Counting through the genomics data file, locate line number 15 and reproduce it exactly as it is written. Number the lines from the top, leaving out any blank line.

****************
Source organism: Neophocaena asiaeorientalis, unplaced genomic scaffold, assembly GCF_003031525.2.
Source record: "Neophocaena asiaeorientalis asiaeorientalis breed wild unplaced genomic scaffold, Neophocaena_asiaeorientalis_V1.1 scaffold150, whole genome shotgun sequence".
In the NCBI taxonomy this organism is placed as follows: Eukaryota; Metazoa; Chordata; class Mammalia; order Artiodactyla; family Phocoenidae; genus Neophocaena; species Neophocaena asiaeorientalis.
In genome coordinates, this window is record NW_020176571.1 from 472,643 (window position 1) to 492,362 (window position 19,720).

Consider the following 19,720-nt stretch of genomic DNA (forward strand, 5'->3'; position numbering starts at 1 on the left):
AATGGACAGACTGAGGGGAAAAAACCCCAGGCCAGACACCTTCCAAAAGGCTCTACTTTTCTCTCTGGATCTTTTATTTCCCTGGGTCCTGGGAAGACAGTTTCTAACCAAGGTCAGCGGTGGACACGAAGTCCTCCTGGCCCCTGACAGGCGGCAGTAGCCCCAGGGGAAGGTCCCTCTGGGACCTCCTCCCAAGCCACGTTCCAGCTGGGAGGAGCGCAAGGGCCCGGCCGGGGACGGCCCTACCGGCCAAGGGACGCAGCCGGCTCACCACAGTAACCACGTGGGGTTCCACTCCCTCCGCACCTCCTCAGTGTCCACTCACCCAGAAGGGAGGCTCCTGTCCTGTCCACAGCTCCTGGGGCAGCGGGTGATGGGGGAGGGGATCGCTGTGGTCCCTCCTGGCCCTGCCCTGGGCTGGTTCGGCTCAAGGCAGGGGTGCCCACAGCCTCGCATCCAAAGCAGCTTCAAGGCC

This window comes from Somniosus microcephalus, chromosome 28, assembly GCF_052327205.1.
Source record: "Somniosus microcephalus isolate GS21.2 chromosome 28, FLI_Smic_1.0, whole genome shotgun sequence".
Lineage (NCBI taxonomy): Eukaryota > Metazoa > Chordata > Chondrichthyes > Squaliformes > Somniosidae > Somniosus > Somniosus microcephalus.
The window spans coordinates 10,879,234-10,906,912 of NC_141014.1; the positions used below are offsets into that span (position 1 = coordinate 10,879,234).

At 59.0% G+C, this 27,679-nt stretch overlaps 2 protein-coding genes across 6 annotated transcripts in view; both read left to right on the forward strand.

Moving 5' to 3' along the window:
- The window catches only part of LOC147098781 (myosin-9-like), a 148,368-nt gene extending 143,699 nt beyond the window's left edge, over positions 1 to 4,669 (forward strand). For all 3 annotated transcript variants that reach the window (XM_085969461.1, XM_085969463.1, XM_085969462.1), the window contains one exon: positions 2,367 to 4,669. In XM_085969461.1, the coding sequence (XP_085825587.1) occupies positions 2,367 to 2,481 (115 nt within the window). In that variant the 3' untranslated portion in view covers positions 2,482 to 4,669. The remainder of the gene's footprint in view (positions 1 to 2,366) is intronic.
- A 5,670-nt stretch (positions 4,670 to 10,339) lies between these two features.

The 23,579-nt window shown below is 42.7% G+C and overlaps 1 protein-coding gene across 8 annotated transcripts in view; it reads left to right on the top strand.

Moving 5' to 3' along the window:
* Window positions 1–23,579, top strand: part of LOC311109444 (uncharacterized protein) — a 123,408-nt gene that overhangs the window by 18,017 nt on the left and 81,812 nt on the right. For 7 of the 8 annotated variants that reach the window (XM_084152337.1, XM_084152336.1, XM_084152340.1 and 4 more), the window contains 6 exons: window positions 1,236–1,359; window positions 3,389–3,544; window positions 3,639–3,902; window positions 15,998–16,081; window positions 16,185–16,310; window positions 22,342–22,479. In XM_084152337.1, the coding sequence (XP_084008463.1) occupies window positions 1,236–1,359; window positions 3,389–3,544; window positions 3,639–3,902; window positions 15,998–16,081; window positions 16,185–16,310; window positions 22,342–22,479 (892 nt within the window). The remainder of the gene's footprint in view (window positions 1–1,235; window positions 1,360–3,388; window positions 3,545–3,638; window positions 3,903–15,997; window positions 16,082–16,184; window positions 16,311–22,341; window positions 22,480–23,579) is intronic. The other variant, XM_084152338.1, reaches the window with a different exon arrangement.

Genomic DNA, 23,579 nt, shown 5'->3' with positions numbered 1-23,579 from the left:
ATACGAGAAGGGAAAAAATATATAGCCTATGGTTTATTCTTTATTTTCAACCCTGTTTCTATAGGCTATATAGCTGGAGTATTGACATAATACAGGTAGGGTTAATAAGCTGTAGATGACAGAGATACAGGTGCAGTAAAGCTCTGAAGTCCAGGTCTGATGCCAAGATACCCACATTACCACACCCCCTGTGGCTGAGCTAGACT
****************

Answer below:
The 23,579-nt window shown below is 42.7% G+C and overlaps 1 protein-coding gene across 8 annotated transcripts in view; it reads left to right on the top strand.